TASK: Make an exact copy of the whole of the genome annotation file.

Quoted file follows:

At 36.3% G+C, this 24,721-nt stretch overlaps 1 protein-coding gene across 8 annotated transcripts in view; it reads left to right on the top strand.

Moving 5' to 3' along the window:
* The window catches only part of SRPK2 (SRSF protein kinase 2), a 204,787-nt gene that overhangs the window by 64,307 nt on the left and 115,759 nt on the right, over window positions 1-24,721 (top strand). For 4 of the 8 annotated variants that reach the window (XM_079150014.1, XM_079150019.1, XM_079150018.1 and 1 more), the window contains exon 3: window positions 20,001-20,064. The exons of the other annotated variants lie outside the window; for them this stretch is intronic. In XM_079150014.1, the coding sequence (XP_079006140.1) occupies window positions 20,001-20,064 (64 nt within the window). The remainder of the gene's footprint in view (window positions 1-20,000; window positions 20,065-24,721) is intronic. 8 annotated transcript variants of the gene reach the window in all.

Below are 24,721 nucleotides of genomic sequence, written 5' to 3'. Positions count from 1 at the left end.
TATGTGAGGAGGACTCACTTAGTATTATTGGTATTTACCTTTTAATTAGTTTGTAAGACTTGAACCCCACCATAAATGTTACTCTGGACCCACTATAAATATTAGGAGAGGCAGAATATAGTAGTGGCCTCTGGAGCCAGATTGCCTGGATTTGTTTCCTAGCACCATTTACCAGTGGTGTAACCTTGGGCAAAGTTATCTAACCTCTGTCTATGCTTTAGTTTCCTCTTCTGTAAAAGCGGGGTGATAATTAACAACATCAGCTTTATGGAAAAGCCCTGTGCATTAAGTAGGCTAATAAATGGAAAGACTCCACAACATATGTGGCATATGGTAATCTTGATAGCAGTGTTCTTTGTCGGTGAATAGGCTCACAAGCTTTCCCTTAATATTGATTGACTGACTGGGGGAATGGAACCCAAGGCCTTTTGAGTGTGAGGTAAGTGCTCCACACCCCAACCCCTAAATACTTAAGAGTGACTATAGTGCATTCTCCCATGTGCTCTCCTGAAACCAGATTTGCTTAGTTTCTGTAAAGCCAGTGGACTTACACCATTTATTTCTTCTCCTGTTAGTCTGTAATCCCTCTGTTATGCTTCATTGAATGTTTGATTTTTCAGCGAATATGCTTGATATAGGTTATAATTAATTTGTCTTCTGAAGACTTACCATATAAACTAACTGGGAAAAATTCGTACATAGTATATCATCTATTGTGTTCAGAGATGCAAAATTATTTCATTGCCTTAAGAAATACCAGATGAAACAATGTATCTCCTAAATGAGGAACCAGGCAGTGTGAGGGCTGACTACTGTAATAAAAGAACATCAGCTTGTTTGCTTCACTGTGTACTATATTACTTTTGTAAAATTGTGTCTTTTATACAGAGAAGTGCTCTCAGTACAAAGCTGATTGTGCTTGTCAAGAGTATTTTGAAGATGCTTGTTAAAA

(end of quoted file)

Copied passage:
At 36.3% G+C, this 24,721-nt stretch overlaps 1 protein-coding gene across 8 annotated transcripts in view; it reads left to right on the top strand.

Moving 5' to 3' along the window:
* The window catches only part of SRPK2 (SRSF protein kinase 2), a 204,787-nt gene that overhangs the window by 64,307 nt on the left and 115,759 nt on the right, over window positions 1-24,721 (top strand). For 4 of the 8 annotated variants that reach the window (XM_079150014.1, XM_079150019.1, XM_079150018.1 and 1 more), the window contains exon 3: window positions 20,001-20,064. The exons of the other annotated variants lie outside the window; for them this stretch is intronic. In XM_079150014.1, the coding sequence (XP_079006140.1) occupies window positions 20,001-20,064 (64 nt within the window). The remainder of the gene's footprint in view (window positions 1-20,000; window positions 20,065-24,721) is intronic. 8 annotated transcript variants of the gene reach the window in all.

Below are 24,721 nucleotides of genomic sequence, written 5' to 3'. Positions count from 1 at the left end.
TATGTGAGGAGGACTCACTTAGTATTATTGGTATTTACCTTTTAATTAGTTTGTAAGACTTGAACCCCACCATAAATGTTACTCTGGACCCACTATAAATATTAGGAGAGGCAGAATATAGTAGTGGCCTCTGGAGCCAGATTGCCTGGATTTGTTTCCTAGCACCATTTACCAGTGGTGTAACCTTGGGCAAAGTTATCTAACCTCTGTCTATGCTTTAGTTTCCTCTTCTGTAAAAGCGGGGTGATAATTAACAACATCAGCTTTATGGAAAAGCCCTGTGCATTAAGTAGGCTAATAAATGGAAAGACTCCACAACATATGTGGCATATGGTAATCTTGATAGCAGTGTTCTTTGTCGGTGAATAGGCTCACAAGCTTTCCCTTAATATTGATTGACTGACTGGGGGAATGGAACCCAAGGCCTTTTGAGTGTGAGGTAAGTGCTCCACACCCCAACCCCTAAATACTTAAGAGTGACTATAGTGCATTCTCCCATGTGCTCTCCTGAAACCAGATTTGCTTAGTTTCTGTAAAGCCAGTGGACTTACACCATTTATTTCTTCTCCTGTTAGTCTGTAATCCCTCTGTTATGCTTCATTGAATGTTTGATTTTTCAGCGAATATGCTTGATATAGGTTATAATTAATTTGTCTTCTGAAGACTTACCATATAAACTAACTGGGAAAAATTCGTACATAGTATATCATCTATTGTGTTCAGAGATGCAAAATTATTTCATTGCCTTAAGAAATACCAGATGAAACAATGTATCTCCTAAATGAGGAACCAGGCAGTGTGAGGGCTGACTACTGTAATAAAAGAACATCAGCTTGTTTGCTTCACTGTGTACTATATTACTTTTGTAAAATTGTGTCTTTTATACAGAGAAGTGCTCTCAGTACAAAGCTGATTGTGCTTGTCAAGAGTATTTTGAAGATGCTTGTTAAAA